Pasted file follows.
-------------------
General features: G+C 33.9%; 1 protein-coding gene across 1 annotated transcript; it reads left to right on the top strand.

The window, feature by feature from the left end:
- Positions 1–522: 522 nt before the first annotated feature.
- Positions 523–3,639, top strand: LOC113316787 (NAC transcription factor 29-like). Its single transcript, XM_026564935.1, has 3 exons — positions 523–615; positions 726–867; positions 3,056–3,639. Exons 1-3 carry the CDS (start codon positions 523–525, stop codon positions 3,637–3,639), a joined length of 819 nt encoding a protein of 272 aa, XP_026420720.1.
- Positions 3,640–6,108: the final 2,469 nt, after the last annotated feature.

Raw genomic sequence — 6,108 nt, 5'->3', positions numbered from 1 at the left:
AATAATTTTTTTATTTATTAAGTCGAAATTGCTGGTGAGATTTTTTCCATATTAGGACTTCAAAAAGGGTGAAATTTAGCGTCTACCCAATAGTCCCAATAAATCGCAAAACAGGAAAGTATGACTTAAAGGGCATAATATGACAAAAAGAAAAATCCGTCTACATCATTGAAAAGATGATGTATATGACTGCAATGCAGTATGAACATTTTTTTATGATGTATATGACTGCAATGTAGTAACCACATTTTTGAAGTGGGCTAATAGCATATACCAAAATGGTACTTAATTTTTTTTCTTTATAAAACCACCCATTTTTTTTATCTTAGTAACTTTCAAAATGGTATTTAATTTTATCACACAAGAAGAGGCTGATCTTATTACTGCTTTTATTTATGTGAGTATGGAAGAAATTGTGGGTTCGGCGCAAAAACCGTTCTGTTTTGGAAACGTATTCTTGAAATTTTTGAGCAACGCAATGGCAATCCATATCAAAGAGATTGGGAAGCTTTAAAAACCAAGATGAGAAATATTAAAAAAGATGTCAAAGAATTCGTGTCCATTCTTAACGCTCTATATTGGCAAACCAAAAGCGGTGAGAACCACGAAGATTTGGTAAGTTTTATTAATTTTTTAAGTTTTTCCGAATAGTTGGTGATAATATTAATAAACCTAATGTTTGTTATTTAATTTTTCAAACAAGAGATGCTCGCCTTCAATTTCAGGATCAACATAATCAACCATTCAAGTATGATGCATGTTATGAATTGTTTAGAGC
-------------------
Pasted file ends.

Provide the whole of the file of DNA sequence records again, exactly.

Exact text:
General features: G+C 33.9%; 1 protein-coding gene across 1 annotated transcript; it reads left to right on the top strand.

The window, feature by feature from the left end:
- Positions 1–522: 522 nt before the first annotated feature.
- Positions 523–3,639, top strand: LOC113316787 (NAC transcription factor 29-like). Its single transcript, XM_026564935.1, has 3 exons — positions 523–615; positions 726–867; positions 3,056–3,639. Exons 1-3 carry the CDS (start codon positions 523–525, stop codon positions 3,637–3,639), a joined length of 819 nt encoding a protein of 272 aa, XP_026420720.1.
- Positions 3,640–6,108: the final 2,469 nt, after the last annotated feature.

Raw genomic sequence — 6,108 nt, 5'->3', positions numbered from 1 at the left:
AATAATTTTTTTATTTATTAAGTCGAAATTGCTGGTGAGATTTTTTCCATATTAGGACTTCAAAAAGGGTGAAATTTAGCGTCTACCCAATAGTCCCAATAAATCGCAAAACAGGAAAGTATGACTTAAAGGGCATAATATGACAAAAAGAAAAATCCGTCTACATCATTGAAAAGATGATGTATATGACTGCAATGCAGTATGAACATTTTTTTATGATGTATATGACTGCAATGTAGTAACCACATTTTTGAAGTGGGCTAATAGCATATACCAAAATGGTACTTAATTTTTTTTCTTTATAAAACCACCCATTTTTTTTATCTTAGTAACTTTCAAAATGGTATTTAATTTTATCACACAAGAAGAGGCTGATCTTATTACTGCTTTTATTTATGTGAGTATGGAAGAAATTGTGGGTTCGGCGCAAAAACCGTTCTGTTTTGGAAACGTATTCTTGAAATTTTTGAGCAACGCAATGGCAATCCATATCAAAGAGATTGGGAAGCTTTAAAAACCAAGATGAGAAATATTAAAAAAGATGTCAAAGAATTCGTGTCCATTCTTAACGCTCTATATTGGCAAACCAAAAGCGGTGAGAACCACGAAGATTTGGTAAGTTTTATTAATTTTTTAAGTTTTTCCGAATAGTTGGTGATAATATTAATAAACCTAATGTTTGTTATTTAATTTTTCAAACAAGAGATGCTCGCCTTCAATTTCAGGATCAACATAATCAACCATTCAAGTATGATGCATGTTATGAATTGTTTAGAGC